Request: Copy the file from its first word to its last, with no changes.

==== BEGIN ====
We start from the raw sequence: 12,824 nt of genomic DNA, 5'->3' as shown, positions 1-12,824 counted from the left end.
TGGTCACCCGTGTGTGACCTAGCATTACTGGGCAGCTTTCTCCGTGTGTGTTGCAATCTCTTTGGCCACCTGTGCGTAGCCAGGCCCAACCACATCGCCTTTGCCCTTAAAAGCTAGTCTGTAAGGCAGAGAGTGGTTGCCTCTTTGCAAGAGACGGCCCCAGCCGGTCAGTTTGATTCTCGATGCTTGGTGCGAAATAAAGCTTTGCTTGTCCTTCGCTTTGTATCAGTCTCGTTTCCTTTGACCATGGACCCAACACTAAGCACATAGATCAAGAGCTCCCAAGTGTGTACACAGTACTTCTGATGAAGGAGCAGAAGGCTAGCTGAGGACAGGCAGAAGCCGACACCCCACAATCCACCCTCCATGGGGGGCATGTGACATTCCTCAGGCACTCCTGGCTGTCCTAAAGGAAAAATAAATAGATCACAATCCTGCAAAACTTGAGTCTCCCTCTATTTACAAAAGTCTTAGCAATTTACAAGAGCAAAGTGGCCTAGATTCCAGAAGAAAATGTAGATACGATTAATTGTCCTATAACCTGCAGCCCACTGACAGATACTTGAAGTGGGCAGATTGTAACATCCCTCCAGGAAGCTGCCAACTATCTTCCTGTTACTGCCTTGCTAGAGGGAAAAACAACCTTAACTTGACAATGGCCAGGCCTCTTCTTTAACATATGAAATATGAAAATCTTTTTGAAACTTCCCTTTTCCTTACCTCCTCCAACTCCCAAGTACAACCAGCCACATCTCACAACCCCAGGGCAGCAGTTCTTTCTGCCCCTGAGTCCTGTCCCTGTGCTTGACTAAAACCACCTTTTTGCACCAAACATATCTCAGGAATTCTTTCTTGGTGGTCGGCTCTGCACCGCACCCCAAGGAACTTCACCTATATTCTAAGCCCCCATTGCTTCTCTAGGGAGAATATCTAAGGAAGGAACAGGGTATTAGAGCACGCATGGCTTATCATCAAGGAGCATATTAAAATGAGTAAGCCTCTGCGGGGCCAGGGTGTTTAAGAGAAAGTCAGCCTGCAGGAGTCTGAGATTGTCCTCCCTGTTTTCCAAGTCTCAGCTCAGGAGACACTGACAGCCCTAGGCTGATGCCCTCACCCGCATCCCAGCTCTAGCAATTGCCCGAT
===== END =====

We start from the raw sequence: 12,824 nt of genomic DNA, 5'->3' as shown, positions 1-12,824 counted from the left end.
TGGTCACCCGTGTGTGACCTAGCATTACTGGGCAGCTTTCTCCGTGTGTGTTGCAATCTCTTTGGCCACCTGTGCGTAGCCAGGCCCAACCACATCGCCTTTGCCCTTAAAAGCTAGTCTGTAAGGCAGAGAGTGGTTGCCTCTTTGCAAGAGACGGCCCCAGCCGGTCAGTTTGATTCTCGATGCTTGGTGCGAAATAAAGCTTTGCTTGTCCTTCGCTTTGTATCAGTCTCGTTTCCTTTGACCATGGACCCAACACTAAGCACATAGATCAAGAGCTCCCAAGTGTGTACACAGTACTTCTGATGAAGGAGCAGAAGGCTAGCTGAGGACAGGCAGAAGCCGACACCCCACAATCCACCCTCCATGGGGGGCATGTGACATTCCTCAGGCACTCCTGGCTGTCCTAAAGGAAAAATAAATAGATCACAATCCTGCAAAACTTGAGTCTCCCTCTATTTACAAAAGTCTTAGCAATTTACAAGAGCAAAGTGGCCTAGATTCCAGAAGAAAATGTAGATACGATTAATTGTCCTATAACCTGCAGCCCACTGACAGATACTTGAAGTGGGCAGATTGTAACATCCCTCCAGGAAGCTGCCAACTATCTTCCTGTTACTGCCTTGCTAGAGGGAAAAACAACCTTAACTTGACAATGGCCAGGCCTCTTCTTTAACATATGAAATATGAAAATCTTTTTGAAACTTCCCTTTTCCTTACCTCCTCCAACTCCCAAGTACAACCAGCCACATCTCACAACCCCAGGGCAGCAGTTCTTTCTGCCCCTGAGTCCTGTCCCTGTGCTTGACTAAAACCACCTTTTTGCACCAAACATATCTCAGGAATTCTTTCTTGGTGGTCGGCTCTGCACCGCACCCCAAGGAACTTCACCTATATTCTAAGCCCCCATTGCTTCTCTAGGGAGAATATCTAAGGAAGGAACAGGGTATTAGAGCACGCATGGCTTATCATCAAGGAGCATATTAAAATGAGTAAGCCTCTGCGGGGCCAGGGTGTTTAAGAGAAAGTCAGCCTGCAGGAGTCTGAGATTGTCCTCCCTGTTTTCCAAGTCTCAGCTCAGGAGACACTGACAGCCCTAGGCTGATGCCCTCACCCGCATCCCAGCTCTAGCAATTGCCCGAT